Can I use exterior paint indoors?

There are several different types of paints and each is designed with a specific use in mind. While some speciality paints work similarly to their non-specialised counterparts, a strong distinction is interior and exterior paints. You might be wondering if you can use exterior paint indoors.

While you can technically use exterior paint indoors, it might not be very effective. Interior and exterior paints have different properties that make them suitable for specific purposes.

Properties of interior paint

Interior paints are designed for use indoors. The emphasis is on characteristics like smudge resistance instead of heavy winds and rain. Some other characteristics of interior paint include:

More characteristics of interior paint

  • Stain resistance. Stains are more likely to be a problem indoors than weather. Resistance to stains includes hiding roller marks
  • Easier to cure. Ideally, you want to use exterior paint on sunny days as the sun helps it to cure and dry properly. Indoor paints cure much easier without needing sunlight.
  • Easy to clean. It’s unlikely to use interior paint and never have anything spill on it. Once the paint is dried it’s easier to clean than exterior paint since it’s designed with this in mind.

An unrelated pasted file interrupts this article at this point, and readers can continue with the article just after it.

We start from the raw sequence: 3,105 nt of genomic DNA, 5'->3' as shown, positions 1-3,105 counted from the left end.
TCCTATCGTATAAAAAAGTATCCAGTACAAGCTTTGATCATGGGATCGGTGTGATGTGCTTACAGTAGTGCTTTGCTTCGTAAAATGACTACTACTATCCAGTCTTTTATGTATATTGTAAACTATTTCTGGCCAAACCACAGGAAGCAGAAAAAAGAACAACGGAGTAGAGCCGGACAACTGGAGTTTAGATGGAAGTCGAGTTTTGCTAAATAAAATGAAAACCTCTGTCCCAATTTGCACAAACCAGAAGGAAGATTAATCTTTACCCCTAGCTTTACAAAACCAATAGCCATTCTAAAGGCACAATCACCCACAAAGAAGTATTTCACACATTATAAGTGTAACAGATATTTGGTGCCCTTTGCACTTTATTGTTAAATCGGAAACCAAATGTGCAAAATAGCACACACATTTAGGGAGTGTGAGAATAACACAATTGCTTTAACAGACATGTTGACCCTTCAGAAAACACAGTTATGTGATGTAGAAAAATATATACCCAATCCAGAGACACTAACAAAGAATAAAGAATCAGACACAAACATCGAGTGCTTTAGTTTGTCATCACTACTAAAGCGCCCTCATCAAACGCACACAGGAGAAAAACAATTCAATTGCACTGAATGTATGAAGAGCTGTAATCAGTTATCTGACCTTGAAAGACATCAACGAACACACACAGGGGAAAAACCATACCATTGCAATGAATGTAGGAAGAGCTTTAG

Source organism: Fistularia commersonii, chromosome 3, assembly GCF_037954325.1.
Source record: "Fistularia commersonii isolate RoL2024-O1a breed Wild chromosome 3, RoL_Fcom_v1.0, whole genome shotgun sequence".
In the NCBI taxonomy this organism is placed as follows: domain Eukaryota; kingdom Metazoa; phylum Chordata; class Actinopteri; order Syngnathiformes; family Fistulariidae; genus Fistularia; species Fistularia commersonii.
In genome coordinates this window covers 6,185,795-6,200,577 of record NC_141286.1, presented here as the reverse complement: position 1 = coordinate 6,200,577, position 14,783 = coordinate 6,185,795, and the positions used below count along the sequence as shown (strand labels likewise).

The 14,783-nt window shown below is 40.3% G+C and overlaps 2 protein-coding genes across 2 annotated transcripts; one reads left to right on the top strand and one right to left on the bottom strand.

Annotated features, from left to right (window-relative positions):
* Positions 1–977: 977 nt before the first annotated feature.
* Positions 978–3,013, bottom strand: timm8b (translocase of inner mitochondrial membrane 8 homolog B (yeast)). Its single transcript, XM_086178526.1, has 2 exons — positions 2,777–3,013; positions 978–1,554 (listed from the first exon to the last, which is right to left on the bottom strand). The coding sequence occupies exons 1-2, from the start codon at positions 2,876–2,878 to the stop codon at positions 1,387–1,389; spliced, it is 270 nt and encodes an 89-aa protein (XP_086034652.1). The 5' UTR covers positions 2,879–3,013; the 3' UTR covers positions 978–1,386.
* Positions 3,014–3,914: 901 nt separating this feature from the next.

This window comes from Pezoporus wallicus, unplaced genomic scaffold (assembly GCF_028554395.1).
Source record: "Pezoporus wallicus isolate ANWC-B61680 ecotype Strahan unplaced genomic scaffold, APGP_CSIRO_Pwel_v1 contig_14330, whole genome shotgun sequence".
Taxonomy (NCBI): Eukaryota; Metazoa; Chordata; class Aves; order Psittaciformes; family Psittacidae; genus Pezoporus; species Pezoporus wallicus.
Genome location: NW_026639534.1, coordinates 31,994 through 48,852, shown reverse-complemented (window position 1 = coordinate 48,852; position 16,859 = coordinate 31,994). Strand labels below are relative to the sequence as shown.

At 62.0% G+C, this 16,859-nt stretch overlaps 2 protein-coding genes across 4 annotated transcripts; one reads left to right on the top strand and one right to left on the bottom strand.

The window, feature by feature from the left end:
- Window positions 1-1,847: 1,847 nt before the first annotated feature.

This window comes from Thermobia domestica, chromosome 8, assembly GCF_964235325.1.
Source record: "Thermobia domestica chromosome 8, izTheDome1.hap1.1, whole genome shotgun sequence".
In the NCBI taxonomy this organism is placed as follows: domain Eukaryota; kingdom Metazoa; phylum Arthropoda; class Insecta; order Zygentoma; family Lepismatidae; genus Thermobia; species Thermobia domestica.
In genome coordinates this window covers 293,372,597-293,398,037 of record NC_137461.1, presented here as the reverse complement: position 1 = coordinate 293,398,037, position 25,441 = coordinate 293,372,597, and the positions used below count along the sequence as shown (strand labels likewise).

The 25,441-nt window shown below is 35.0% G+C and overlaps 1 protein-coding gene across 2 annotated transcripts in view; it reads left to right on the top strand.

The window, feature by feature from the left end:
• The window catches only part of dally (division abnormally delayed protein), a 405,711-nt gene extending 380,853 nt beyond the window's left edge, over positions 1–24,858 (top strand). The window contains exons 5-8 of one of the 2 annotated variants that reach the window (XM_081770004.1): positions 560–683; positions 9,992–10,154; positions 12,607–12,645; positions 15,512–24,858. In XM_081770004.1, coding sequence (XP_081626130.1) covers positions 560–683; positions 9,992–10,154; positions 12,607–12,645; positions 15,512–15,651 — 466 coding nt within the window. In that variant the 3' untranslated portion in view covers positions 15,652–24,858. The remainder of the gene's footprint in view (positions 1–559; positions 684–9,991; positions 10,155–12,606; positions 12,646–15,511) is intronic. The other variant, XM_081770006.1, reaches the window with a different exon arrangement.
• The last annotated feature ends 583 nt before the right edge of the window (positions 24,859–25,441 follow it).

Properties of exterior paint

A lot can happen outdoors. Exterior paint needs to be versatile to deal with the intense New Zealand sun as well as storms that bring heavy wind and rain. Good exterior paint inhibits the growth of mould and mildew, often using additives with these properties mixed directly into the paint.

More characteristics of exterior paint

  • UV resistance. Ultraviolet rays can be damaging to paint so most exterior paints in NZ have protection against UV rays. This in turn can help reduce paint fading over time so the finish can stay vibrant for longer.
  • Doesn’t peel or crumble easily. The resin used in exterior paint is softer so that it doesn’t harden as easily which could cause it to crack, crumble or peel with all the changes in temperature.
  • Additives for specific environments. There are all sorts of additives can go into exterior paints. Fungicide, pesticides, and even perfumes can be added into the mix.

Why shouldn’t I use exterior paint indoors?

At first glance, it might seem like exterior paint is the best choice for anything. It’s resistant to mould, mildew, and harsh weather. However, that extra durability isn’t needed indoors. Instead, being easier to clean while resisting stains is more important.

In extreme cases, exterior paint indoors can even pose health risks. Some of the additives used in certain exterior paints have compounds that can be harmful if breathed in at high amounts. They can even leave a foul smell behind or cause an allergic reaction in sensitive individuals. Outside, there is plenty of space for these compounds to escape into the air instead of being trapped inside.

If you use exterior paint indoors by accident, you’ll most likely be fine. However, the paint will likely take longer to dry and won’t have the benefits of indoor perks. If you notice any serious effects, you may need to contact a professional to help. For any other questions or to get a quote for your next interior or exterior paint project, get in touch with our team.